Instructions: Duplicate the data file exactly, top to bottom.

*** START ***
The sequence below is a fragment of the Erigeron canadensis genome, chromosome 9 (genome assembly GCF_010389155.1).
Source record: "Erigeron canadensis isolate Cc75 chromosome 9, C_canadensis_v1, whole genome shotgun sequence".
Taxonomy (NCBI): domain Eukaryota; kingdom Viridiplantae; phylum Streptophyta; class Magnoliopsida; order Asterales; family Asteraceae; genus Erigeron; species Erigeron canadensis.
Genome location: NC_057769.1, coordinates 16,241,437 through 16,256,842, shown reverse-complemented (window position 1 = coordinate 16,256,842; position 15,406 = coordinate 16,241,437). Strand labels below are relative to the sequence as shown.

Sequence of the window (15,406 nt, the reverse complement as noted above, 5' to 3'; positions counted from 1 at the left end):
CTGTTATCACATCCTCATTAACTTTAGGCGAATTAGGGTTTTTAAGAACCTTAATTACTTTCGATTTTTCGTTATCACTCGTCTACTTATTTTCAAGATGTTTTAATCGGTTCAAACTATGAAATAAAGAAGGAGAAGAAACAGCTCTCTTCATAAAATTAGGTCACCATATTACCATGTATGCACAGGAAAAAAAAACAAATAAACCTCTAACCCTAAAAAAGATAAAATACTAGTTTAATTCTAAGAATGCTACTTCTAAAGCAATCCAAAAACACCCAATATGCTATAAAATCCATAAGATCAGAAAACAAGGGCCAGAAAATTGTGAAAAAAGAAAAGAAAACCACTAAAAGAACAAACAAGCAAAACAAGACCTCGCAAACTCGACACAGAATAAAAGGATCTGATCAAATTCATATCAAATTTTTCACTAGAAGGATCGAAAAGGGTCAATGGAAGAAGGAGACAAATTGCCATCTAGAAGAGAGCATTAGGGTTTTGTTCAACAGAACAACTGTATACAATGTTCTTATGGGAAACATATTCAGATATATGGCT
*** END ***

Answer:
The sequence below is a fragment of the Erigeron canadensis genome, chromosome 9 (genome assembly GCF_010389155.1).
Source record: "Erigeron canadensis isolate Cc75 chromosome 9, C_canadensis_v1, whole genome shotgun sequence".
Taxonomy (NCBI): domain Eukaryota; kingdom Viridiplantae; phylum Streptophyta; class Magnoliopsida; order Asterales; family Asteraceae; genus Erigeron; species Erigeron canadensis.
Genome location: NC_057769.1, coordinates 16,241,437 through 16,256,842, shown reverse-complemented (window position 1 = coordinate 16,256,842; position 15,406 = coordinate 16,241,437). Strand labels below are relative to the sequence as shown.

Sequence of the window (15,406 nt, the reverse complement as noted above, 5' to 3'; positions counted from 1 at the left end):
CTGTTATCACATCCTCATTAACTTTAGGCGAATTAGGGTTTTTAAGAACCTTAATTACTTTCGATTTTTCGTTATCACTCGTCTACTTATTTTCAAGATGTTTTAATCGGTTCAAACTATGAAATAAAGAAGGAGAAGAAACAGCTCTCTTCATAAAATTAGGTCACCATATTACCATGTATGCACAGGAAAAAAAAACAAATAAACCTCTAACCCTAAAAAAGATAAAATACTAGTTTAATTCTAAGAATGCTACTTCTAAAGCAATCCAAAAACACCCAATATGCTATAAAATCCATAAGATCAGAAAACAAGGGCCAGAAAATTGTGAAAAAAGAAAAGAAAACCACTAAAAGAACAAACAAGCAAAACAAGACCTCGCAAACTCGACACAGAATAAAAGGATCTGATCAAATTCATATCAAATTTTTCACTAGAAGGATCGAAAAGGGTCAATGGAAGAAGGAGACAAATTGCCATCTAGAAGAGAGCATTAGGGTTTTGTTCAACAGAACAACTGTATACAATGTTCTTATGGGAAACATATTCAGATATATGGCT